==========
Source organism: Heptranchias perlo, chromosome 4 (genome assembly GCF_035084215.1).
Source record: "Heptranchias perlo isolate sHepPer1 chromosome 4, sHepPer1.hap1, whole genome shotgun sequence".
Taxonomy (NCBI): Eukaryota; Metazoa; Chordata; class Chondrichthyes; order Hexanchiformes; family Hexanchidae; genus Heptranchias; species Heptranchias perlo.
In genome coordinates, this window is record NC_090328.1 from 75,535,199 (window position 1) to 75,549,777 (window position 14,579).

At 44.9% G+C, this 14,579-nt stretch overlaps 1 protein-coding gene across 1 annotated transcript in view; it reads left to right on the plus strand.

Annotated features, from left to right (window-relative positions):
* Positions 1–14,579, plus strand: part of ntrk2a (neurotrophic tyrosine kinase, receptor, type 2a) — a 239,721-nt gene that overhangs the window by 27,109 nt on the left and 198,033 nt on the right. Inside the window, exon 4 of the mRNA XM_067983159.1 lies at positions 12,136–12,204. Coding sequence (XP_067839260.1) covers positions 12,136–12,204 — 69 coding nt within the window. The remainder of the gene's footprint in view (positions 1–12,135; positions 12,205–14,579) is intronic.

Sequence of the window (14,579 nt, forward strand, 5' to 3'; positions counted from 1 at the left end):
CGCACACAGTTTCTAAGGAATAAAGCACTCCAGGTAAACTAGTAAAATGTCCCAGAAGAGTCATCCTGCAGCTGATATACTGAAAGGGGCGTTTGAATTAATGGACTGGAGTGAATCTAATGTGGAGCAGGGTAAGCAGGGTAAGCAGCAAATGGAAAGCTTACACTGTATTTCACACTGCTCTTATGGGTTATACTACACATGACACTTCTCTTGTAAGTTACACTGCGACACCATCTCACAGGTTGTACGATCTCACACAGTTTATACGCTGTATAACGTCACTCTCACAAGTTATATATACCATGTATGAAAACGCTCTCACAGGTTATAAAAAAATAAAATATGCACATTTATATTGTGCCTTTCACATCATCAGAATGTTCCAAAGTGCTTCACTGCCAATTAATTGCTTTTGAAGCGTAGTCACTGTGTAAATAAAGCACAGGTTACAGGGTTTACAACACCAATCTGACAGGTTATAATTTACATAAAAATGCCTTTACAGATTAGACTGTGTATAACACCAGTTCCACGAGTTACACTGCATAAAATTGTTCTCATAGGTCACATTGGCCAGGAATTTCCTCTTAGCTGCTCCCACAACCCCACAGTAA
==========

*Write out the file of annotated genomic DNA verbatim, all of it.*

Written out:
Source organism: Heptranchias perlo, chromosome 4 (genome assembly GCF_035084215.1).
Source record: "Heptranchias perlo isolate sHepPer1 chromosome 4, sHepPer1.hap1, whole genome shotgun sequence".
Taxonomy (NCBI): Eukaryota; Metazoa; Chordata; class Chondrichthyes; order Hexanchiformes; family Hexanchidae; genus Heptranchias; species Heptranchias perlo.
In genome coordinates, this window is record NC_090328.1 from 75,535,199 (window position 1) to 75,549,777 (window position 14,579).

At 44.9% G+C, this 14,579-nt stretch overlaps 1 protein-coding gene across 1 annotated transcript in view; it reads left to right on the plus strand.

Annotated features, from left to right (window-relative positions):
* Positions 1–14,579, plus strand: part of ntrk2a (neurotrophic tyrosine kinase, receptor, type 2a) — a 239,721-nt gene that overhangs the window by 27,109 nt on the left and 198,033 nt on the right. Inside the window, exon 4 of the mRNA XM_067983159.1 lies at positions 12,136–12,204. Coding sequence (XP_067839260.1) covers positions 12,136–12,204 — 69 coding nt within the window. The remainder of the gene's footprint in view (positions 1–12,135; positions 12,205–14,579) is intronic.

Sequence of the window (14,579 nt, forward strand, 5' to 3'; positions counted from 1 at the left end):
CGCACACAGTTTCTAAGGAATAAAGCACTCCAGGTAAACTAGTAAAATGTCCCAGAAGAGTCATCCTGCAGCTGATATACTGAAAGGGGCGTTTGAATTAATGGACTGGAGTGAATCTAATGTGGAGCAGGGTAAGCAGGGTAAGCAGCAAATGGAAAGCTTACACTGTATTTCACACTGCTCTTATGGGTTATACTACACATGACACTTCTCTTGTAAGTTACACTGCGACACCATCTCACAGGTTGTACGATCTCACACAGTTTATACGCTGTATAACGTCACTCTCACAAGTTATATATACCATGTATGAAAACGCTCTCACAGGTTATAAAAAAATAAAATATGCACATTTATATTGTGCCTTTCACATCATCAGAATGTTCCAAAGTGCTTCACTGCCAATTAATTGCTTTTGAAGCGTAGTCACTGTGTAAATAAAGCACAGGTTACAGGGTTTACAACACCAATCTGACAGGTTATAATTTACATAAAAATGCCTTTACAGATTAGACTGTGTATAACACCAGTTCCACGAGTTACACTGCATAAAATTGTTCTCATAGGTCACATTGGCCAGGAATTTCCTCTTAGCTGCTCCCACAACCCCACAGTAA